One of the energy companies drilling in the Beetaloo for onshore shale gas has excited the share market today by announcing a substantial find.
Junior gas explorer Empire Energy told the stock exchange today it had discovered what is believes it is a big reservoir of liquids rich gas at its Carpentaria-1 well site about 85km south-west of Borroloola.
The gas was found shallower than expected and across a layer of shale almost a kilometre thick.
Carpentaria-1 is only the second well drilled in the Beetaloo Sub-Basin since the lifting of the fracking moratorium in 2018, after Origin Energy's Kyalla-117 horizontal well.
Now the market is waiting for Origin to report on what it found in fracking tests from its Kyalla-117 well, that report is expected soon.
"The proportion of liquids-rich gas intersected in the Valkerri (shale) dramatically exceeds that of analogue wells previously drilled across the Beetaloo basin and materially exceeds Empire's pre-drill expectations," Empire Energy said.
Energy companies have long believed the Beetaloo was rich in gas but have been hoping to find the more expensive liquids-rich gas to make commercialisation of the find more economic.
The companies have been at pains to say liquids-rich is not the same as oil.
"Liquids rich gas' is gas that presents in the form of a liquid as it comes to the surface as pressure and temp changes - not oil," Origin Energy said last year.
"The liquids are the next step up in the molecule chain - ethane and propane which is LPG or bottled gas; butane which is used as fuel in lighters or condensate.
"As the gas comes towards the surface the pressure and temperature changes. The heavier molecules above methane can either stay as gas or begin to form a liquid (hence the term 'liquids rich natural gas'), which is clear and not black like oil.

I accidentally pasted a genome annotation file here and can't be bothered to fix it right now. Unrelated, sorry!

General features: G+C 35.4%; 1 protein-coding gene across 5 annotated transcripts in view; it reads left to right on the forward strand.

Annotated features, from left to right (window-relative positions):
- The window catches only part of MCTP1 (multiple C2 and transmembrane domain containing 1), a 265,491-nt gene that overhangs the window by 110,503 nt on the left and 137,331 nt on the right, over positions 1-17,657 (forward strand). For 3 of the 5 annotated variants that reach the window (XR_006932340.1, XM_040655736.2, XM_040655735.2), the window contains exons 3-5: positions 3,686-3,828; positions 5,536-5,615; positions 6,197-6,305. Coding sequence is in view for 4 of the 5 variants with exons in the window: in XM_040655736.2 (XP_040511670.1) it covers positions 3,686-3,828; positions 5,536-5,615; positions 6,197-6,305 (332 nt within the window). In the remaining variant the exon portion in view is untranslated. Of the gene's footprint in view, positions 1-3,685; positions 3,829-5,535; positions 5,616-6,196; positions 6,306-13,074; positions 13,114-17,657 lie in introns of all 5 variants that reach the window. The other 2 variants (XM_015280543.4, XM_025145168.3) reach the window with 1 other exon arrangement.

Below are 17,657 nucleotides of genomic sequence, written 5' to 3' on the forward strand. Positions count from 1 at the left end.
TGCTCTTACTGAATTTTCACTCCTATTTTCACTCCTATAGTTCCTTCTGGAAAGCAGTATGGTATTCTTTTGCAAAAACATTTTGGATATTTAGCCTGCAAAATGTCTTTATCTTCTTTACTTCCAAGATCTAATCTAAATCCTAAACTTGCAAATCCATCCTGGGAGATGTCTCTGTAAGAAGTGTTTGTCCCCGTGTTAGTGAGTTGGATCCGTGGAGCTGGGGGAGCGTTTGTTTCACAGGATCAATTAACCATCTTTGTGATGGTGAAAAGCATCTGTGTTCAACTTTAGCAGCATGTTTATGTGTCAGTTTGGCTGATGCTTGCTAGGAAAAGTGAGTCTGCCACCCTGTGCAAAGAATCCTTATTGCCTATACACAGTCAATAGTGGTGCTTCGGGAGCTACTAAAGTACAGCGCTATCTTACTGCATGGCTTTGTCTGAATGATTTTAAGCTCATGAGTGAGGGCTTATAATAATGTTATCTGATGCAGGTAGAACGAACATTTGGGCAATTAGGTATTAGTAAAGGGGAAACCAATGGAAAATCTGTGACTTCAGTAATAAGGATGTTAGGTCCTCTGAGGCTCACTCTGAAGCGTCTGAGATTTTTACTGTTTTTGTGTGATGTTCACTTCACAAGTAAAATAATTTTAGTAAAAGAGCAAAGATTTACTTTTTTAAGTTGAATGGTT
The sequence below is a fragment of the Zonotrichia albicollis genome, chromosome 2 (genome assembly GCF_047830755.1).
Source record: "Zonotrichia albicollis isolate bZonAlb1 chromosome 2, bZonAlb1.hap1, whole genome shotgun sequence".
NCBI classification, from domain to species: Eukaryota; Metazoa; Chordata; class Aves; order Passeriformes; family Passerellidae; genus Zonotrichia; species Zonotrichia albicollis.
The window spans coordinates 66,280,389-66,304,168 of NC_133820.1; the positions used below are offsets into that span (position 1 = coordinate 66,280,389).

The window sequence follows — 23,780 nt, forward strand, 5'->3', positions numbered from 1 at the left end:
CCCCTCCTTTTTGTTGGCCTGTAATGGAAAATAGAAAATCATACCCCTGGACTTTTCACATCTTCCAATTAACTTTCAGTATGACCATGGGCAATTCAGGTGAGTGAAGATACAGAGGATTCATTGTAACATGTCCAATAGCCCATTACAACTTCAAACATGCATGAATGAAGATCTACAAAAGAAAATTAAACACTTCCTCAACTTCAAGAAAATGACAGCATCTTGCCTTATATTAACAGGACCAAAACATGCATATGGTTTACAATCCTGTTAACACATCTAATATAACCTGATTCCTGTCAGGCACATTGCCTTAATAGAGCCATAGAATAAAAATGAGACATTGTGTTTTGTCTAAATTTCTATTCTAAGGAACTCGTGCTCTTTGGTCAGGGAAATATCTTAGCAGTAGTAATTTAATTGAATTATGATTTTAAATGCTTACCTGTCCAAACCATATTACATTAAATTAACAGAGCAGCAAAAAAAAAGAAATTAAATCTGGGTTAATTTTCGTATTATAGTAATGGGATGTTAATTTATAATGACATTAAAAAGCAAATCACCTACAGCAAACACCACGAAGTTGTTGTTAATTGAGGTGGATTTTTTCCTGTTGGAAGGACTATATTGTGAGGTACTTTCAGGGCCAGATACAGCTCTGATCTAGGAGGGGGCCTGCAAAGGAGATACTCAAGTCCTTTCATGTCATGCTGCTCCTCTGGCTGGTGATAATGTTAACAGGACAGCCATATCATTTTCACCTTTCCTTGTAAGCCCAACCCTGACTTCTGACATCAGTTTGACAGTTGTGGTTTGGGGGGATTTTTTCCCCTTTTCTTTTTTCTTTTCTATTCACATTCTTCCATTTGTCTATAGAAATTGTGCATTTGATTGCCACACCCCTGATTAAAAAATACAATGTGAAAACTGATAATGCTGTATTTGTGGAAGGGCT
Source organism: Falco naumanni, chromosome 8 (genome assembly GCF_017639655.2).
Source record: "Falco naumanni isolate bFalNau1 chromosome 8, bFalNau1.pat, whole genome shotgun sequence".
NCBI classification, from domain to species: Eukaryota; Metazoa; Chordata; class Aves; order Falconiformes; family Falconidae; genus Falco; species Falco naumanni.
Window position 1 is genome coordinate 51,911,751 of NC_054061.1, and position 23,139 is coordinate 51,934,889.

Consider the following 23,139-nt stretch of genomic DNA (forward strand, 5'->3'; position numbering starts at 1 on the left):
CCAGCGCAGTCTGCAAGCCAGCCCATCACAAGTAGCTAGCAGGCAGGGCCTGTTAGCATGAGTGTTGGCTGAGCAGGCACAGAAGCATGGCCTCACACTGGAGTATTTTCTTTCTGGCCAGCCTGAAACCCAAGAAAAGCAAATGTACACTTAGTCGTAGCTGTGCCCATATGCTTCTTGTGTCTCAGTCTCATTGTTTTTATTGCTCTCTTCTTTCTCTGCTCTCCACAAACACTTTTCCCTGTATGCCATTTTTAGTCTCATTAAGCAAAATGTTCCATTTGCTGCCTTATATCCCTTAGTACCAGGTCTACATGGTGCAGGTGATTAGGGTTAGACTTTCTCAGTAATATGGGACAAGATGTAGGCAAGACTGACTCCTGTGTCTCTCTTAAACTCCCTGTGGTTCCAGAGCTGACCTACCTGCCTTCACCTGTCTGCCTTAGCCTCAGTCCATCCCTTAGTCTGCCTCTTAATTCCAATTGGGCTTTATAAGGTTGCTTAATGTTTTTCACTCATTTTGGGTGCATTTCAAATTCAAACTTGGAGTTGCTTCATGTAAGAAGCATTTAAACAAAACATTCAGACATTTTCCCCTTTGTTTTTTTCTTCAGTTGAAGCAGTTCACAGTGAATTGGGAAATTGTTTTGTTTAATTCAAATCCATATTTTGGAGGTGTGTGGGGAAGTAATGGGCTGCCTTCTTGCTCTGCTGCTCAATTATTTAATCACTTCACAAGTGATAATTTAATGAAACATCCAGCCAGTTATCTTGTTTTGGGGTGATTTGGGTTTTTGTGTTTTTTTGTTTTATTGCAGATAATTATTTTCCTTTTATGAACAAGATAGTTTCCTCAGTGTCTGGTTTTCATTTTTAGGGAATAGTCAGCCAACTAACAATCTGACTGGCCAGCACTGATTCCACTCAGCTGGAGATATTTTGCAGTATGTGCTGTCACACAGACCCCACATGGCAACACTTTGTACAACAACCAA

"A simple analogy would be a hot shower, the steam (gas) condenses to water (liquids) as it cools.
"Gas being produced in off-shore fields and processed in the NT are liquids rich."
Empire Energy managing director Alex Underwood said today they expected to find a drier gas.
"The presence of high levels of associated gas gas liquids in the target shales is encouraging for future commercial production scenarios because high-value liquids from produced gas can significantly enhance economics.," Mr Underwood.
Empire said it hit the shale at 833 metres and found the layer was almost a kilometre thick.
As a result, it may not have to drill any deeper.
Several companies have resumed exploration in the past month after the August election results became clear.
An easing of pandemic restrictions and the haste to do as much as possible before the wet season kicks in has prompted the rush of activity as has the "positive" election result.
The market has already been alerted to the possibility of the Beetaloo by the Prime Minister Scott Morrison's recent announcement the Beetaloo's development was to be fast tracked.
The explorers like Empire, Origin and Santos are looking for gas in two shale layers, the more prospective Kyalla and the Velkerri which Empire has intersected.
Until Empire's find, it had been thought the Kyalla shales more likely to be liquids rich.
Empire said it would now prepare the well for fracking tests and a flow testing program early next year.
While you're with us, you can now receive updates straight to your inbox each Friday at 6am from the Katherine Times. To make sure you're up to date with all the news, sign up here.